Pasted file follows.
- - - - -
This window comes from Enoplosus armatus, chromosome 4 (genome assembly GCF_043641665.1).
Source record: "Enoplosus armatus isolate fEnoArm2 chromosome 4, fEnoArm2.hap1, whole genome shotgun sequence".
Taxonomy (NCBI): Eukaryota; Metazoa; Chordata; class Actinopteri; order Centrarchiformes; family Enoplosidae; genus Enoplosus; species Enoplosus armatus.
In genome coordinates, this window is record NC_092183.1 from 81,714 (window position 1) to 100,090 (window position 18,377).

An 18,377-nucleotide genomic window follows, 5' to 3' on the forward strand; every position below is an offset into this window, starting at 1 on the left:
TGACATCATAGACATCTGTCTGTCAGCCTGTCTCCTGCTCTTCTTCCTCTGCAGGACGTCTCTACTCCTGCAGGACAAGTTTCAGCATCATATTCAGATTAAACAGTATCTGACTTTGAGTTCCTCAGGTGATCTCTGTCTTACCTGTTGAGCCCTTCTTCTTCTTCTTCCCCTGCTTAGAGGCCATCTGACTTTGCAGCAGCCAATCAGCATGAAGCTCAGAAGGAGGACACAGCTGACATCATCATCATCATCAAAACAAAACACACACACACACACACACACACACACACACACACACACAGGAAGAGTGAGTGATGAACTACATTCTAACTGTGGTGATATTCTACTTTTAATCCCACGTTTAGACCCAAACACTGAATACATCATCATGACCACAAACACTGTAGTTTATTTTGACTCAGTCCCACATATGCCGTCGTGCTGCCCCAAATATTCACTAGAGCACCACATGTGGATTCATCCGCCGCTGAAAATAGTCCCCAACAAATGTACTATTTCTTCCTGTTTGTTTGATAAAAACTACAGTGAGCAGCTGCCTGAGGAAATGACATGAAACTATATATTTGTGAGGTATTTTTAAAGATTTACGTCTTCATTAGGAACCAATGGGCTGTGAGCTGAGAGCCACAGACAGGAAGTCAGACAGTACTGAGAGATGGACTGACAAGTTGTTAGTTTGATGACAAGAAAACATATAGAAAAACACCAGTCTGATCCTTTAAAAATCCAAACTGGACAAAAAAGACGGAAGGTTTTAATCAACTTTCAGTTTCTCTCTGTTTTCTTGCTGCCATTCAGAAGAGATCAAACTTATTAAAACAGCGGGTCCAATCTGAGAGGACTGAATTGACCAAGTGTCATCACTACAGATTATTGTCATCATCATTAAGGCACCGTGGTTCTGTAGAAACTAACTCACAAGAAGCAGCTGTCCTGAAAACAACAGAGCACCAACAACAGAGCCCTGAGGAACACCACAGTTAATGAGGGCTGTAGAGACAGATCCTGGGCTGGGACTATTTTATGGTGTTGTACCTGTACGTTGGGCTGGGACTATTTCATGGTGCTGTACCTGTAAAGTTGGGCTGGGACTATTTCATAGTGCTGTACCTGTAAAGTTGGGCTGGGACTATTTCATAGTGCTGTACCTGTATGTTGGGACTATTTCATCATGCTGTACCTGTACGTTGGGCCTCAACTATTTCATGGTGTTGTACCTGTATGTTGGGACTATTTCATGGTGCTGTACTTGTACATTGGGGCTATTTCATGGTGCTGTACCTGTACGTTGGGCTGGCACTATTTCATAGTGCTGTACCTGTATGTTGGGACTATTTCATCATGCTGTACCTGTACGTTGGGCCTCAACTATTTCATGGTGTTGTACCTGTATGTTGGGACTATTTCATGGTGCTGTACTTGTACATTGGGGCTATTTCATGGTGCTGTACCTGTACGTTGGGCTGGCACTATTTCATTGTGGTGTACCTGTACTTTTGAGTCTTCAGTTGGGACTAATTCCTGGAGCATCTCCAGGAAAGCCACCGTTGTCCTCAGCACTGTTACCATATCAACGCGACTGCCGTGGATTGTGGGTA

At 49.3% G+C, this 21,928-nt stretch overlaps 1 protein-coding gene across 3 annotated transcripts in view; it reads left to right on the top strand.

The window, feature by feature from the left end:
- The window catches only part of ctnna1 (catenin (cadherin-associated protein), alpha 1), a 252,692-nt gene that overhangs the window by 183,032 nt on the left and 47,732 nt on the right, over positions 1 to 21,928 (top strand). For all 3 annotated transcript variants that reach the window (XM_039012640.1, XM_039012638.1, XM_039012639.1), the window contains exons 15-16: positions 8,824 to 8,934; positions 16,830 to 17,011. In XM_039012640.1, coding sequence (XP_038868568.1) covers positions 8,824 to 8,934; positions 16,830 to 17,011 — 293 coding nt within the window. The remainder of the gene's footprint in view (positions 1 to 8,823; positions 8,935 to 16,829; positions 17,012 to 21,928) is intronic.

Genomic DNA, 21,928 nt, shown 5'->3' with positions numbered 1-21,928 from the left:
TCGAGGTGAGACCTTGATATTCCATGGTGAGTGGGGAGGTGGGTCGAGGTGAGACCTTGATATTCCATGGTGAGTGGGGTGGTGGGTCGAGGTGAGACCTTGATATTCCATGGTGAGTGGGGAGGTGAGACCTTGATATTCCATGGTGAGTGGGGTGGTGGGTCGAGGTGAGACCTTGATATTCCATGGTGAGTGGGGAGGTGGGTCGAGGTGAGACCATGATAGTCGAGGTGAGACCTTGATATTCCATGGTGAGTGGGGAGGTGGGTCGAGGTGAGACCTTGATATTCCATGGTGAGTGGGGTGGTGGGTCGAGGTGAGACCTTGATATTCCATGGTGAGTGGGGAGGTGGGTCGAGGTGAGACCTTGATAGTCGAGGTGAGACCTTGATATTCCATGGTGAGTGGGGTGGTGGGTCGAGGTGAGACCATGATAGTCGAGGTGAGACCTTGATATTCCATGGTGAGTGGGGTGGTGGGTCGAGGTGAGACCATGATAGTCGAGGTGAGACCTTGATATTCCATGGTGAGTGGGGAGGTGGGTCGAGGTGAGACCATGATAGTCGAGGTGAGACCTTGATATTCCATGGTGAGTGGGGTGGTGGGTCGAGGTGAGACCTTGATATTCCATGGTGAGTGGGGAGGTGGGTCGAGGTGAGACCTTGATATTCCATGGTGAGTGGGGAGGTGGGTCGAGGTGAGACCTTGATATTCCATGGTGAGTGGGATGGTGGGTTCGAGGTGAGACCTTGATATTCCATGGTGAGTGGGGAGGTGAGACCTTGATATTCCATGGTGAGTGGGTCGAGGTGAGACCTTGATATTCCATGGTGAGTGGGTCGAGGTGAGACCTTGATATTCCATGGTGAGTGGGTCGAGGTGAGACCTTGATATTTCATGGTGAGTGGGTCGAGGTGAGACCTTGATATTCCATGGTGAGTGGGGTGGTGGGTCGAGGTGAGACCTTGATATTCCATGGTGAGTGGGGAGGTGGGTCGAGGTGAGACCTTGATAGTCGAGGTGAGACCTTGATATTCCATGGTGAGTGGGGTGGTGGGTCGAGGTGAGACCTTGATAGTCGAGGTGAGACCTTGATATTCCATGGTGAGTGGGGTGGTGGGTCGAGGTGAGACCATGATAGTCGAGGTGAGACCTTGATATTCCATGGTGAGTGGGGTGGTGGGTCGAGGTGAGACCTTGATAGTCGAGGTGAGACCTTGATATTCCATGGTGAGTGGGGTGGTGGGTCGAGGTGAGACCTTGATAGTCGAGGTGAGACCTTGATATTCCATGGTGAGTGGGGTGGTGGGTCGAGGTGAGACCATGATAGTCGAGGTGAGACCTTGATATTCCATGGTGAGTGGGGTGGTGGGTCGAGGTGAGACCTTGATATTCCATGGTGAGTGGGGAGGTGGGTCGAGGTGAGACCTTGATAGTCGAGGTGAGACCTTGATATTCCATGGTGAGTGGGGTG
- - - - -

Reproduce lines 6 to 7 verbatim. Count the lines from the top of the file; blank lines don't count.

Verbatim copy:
TGACATCATAGACATCTGTCTGTCAGCCTGTCTCCTGCTCTTCTTCCTCTGCAGGACGTCTCTACTCCTGCAGGACAAGTTTCAGCATCATATTCAGATTAAACAGTATCTGACTTTGAGTTCCTCAGGTGATCTCTGTCTTACCTGTTGAGCCCTTCTTCTTCTTCTTCCCCTGCTTAGAGGCCATCTGACTTTGCAGCAGCCAATCAGCATGAAGCTCAGAAGGAGGACACAGCTGACATCATCATCATCATCAAAACAAAACACACACACACACACACACACACACACACACACACACACAGGAAGAGTGAGTGATGAACTACATTCTAACTGTGGTGATATTCTACTTTTAATCCCACGTTTAGACCCAAACACTGAATACATCATCATGACCACAAACACTGTAGTTTATTTTGACTCAGTCCCACATATGCCGTCGTGCTGCCCCAAATATTCACTAGAGCACCACATGTGGATTCATCCGCCGCTGAAAATAGTCCCCAACAAATGTACTATTTCTTCCTGTTTGTTTGATAAAAACTACAGTGAGCAGCTGCCTGAGGAAATGACATGAAACTATATATTTGTGAGGTATTTTTAAAGATTTACGTCTTCATTAGGAACCAATGGGCTGTGAGCTGAGAGCCACAGACAGGAAGTCAGACAGTACTGAGAGATGGACTGACAAGTTGTTAGTTTGATGACAAGAAAACATATAGAAAAACACCAGTCTGATCCTTTAAAAATCCAAACTGGACAAAAAAGACGGAAGGTTTTAATCAACTTTCAGTTTCTCTCTGTTTTCTTGCTGCCATTCAGAAGAGATCAAACTTATTAAAACAGCGGGTCCAATCTGAGAGGACTGAATTGACCAAGTGTCATCACTACAGATTATTGTCATCATCATTAAGGCACCGTGGTTCTGTAGAAACTAACTCACAAGAAGCAGCTGTCCTGAAAACAACAGAGCACCAACAACAGAGCCCTGAGGAACACCACAGTTAATGAGGGCTGTAGAGACAGATCCTGGGCTGGGACTATTTTATGGTGTTGTACCTGTACGTTGGGCTGGGACTATTTCATGGTGCTGTACCTGTAAAGTTGGGCTGGGACTATTTCATAGTGCTGTACCTGTAAAGTTGGGCTGGGACTATTTCATAGTGCTGTACCTGTATGTTGGGACTATTTCATCATGCTGTACCTGTACGTTGGGCCTCAACTATTTCATGGTGTTGTACCTGTATGTTGGGACTATTTCATGGTGCTGTACTTGTACATTGGGGCTATTTCATGGTGCTGTACCTGTACGTTGGGCTGGCACTATTTCATAGTGCTGTACCTGTATGTTGGGACTATTTCATCATGCTGTACCTGTACGTTGGGCCTCAACTATTTCATGGTGTTGTACCTGTATGTTGGGACTATTTCATGGTGCTGTACTTGTACATTGGGGCTATTTCATGGTGCTGTACCTGTACGTTGGGCTGGCACTATTTCATTGTGGTGTACCTGTACTTTTGAGTCTTCAGTTGGGACTAATTCCTGGAGCATCTCCAGGAAAGCCACCGTTGTCCTCAGCACTGTTACCATATCAACGCGACTGCCGTGGATTGTGGGTA

At 49.3% G+C, this 21,928-nt stretch overlaps 1 protein-coding gene across 3 annotated transcripts in view; it reads left to right on the top strand.